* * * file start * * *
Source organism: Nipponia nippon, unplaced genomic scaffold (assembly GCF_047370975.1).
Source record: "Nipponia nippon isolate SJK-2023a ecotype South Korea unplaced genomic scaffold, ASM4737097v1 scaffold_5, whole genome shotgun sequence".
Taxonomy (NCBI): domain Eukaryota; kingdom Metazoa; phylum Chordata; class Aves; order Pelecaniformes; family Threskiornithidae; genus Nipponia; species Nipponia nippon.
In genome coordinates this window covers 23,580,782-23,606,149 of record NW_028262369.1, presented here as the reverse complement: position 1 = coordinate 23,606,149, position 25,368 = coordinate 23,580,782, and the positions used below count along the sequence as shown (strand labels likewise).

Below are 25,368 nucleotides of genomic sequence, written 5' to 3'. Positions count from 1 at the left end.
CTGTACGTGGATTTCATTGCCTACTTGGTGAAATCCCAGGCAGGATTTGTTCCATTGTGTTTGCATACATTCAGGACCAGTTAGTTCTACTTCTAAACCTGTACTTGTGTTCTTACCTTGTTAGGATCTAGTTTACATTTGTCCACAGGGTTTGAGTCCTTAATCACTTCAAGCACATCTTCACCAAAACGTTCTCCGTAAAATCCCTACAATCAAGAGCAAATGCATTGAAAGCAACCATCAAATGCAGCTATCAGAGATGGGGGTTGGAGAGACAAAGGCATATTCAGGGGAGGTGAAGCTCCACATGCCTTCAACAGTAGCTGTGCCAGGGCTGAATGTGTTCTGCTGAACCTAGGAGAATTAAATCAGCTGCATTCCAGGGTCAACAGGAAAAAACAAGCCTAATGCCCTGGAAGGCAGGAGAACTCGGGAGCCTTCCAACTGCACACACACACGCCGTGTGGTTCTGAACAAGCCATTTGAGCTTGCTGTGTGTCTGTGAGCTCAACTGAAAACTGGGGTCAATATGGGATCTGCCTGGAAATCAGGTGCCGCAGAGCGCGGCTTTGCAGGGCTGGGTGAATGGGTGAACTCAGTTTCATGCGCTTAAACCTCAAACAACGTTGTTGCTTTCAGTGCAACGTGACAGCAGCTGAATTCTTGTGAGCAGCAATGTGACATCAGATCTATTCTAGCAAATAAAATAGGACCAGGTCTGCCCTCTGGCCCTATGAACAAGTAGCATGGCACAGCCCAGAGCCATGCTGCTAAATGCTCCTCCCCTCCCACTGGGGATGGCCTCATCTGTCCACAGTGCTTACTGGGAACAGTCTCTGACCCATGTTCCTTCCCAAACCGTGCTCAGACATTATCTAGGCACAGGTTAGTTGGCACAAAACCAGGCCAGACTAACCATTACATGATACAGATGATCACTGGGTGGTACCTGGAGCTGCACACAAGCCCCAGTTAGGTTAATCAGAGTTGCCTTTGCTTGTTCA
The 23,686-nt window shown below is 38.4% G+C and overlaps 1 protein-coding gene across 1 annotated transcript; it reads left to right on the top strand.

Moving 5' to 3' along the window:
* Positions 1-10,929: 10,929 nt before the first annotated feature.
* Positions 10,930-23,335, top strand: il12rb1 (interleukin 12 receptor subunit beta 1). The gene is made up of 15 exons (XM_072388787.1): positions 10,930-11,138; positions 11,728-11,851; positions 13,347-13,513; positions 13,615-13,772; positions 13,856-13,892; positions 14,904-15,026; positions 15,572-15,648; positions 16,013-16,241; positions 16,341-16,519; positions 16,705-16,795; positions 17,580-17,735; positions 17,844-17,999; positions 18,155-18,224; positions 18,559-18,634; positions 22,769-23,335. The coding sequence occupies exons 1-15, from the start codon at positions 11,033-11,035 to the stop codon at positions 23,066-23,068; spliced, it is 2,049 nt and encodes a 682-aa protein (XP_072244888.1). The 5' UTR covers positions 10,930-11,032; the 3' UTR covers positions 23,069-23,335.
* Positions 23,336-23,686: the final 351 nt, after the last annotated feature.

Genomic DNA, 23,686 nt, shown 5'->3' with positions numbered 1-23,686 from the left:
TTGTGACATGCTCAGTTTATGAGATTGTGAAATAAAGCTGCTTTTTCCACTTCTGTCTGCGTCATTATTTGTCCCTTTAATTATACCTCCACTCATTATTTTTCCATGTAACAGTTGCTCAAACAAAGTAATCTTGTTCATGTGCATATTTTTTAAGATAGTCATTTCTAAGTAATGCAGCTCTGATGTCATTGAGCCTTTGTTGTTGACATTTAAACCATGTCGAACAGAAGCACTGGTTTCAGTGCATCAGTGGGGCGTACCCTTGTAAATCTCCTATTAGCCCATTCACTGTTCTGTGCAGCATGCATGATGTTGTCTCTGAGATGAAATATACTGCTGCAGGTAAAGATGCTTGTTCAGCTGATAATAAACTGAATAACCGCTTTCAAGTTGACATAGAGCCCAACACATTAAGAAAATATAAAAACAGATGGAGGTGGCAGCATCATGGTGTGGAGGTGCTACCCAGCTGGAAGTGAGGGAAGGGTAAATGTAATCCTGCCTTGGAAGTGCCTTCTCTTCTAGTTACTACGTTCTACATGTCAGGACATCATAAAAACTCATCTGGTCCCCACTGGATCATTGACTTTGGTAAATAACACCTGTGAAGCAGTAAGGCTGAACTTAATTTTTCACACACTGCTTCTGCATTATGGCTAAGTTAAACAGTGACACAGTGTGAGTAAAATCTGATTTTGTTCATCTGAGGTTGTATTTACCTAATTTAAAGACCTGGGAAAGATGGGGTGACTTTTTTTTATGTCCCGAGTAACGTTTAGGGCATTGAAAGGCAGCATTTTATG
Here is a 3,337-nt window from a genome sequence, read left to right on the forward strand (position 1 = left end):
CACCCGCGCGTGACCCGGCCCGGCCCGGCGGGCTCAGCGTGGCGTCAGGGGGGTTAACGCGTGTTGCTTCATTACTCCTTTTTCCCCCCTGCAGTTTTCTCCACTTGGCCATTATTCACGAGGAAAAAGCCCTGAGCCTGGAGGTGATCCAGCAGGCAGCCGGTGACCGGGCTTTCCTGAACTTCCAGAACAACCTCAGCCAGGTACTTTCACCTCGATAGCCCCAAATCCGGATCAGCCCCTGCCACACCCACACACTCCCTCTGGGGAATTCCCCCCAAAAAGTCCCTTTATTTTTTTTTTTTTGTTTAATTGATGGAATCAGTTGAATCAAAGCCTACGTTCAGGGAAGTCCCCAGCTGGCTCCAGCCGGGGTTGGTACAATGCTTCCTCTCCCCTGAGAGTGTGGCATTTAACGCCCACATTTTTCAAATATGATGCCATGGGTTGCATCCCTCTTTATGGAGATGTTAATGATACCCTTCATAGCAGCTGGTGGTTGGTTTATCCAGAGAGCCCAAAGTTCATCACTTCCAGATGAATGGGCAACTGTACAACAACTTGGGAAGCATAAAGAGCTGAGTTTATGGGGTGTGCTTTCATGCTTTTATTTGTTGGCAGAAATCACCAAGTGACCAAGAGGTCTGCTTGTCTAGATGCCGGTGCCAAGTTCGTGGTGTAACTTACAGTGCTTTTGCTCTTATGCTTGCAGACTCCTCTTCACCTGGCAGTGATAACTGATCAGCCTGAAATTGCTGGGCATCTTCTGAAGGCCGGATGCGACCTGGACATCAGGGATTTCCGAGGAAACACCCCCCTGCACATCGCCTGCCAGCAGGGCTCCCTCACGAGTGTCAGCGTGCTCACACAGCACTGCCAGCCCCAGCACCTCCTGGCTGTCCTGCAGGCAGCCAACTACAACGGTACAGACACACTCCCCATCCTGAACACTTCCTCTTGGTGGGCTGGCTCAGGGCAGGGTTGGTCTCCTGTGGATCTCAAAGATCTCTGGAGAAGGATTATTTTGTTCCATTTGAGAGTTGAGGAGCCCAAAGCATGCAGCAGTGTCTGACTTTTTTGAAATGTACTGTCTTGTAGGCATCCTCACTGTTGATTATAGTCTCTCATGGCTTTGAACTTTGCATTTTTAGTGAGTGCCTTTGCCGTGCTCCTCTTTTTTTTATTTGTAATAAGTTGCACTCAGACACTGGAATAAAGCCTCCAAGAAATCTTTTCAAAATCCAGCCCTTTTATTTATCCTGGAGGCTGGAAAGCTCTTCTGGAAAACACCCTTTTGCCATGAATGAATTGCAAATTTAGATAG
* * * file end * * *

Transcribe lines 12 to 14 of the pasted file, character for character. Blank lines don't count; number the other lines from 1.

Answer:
Genomic DNA, 23,686 nt, shown 5'->3' with positions numbered 1-23,686 from the left:
TTGTGACATGCTCAGTTTATGAGATTGTGAAATAAAGCTGCTTTTTCCACTTCTGTCTGCGTCATTATTTGTCCCTTTAATTATACCTCCACTCATTATTTTTCCATGTAACAGTTGCTCAAACAAAGTAATCTTGTTCATGTGCATATTTTTTAAGATAGTCATTTCTAAGTAATGCAGCTCTGATGTCATTGAGCCTTTGTTGTTGACATTTAAACCATGTCGAACAGAAGCACTGGTTTCAGTGCATCAGTGGGGCGTACCCTTGTAAATCTCCTATTAGCCCATTCACTGTTCTGTGCAGCATGCATGATGTTGTCTCTGAGATGAAATATACTGCTGCAGGTAAAGATGCTTGTTCAGCTGATAATAAACTGAATAACCGCTTTCAAGTTGACATAGAGCCCAACACATTAAGAAAATATAAAAACAGATGGAGGTGGCAGCATCATGGTGTGGAGGTGCTACCCAGCTGGAAGTGAGGGAAGGGTAAATGTAATCCTGCCTTGGAAGTGCCTTCTCTTCTAGTTACTACGTTCTACATGTCAGGACATCATAAAAACTCATCTGGTCCCCACTGGATCATTGACTTTGGTAAATAACACCTGTGAAGCAGTAAGGCTGAACTTAATTTTTCACACACTGCTTCTGCATTATGGCTAAGTTAAACAGTGACACAGTGTGAGTAAAATCTGATTTTGTTCATCTGAGGTTGTATTTACCTAATTTAAAGACCTGGGAAAGATGGGGTGACTTTTTTTTATGTCCCGAGTAACGTTTAGGGCATTGAAAGGCAGCATTTTATG
Here is a 3,337-nt window from a genome sequence, read left to right on the forward strand (position 1 = left end):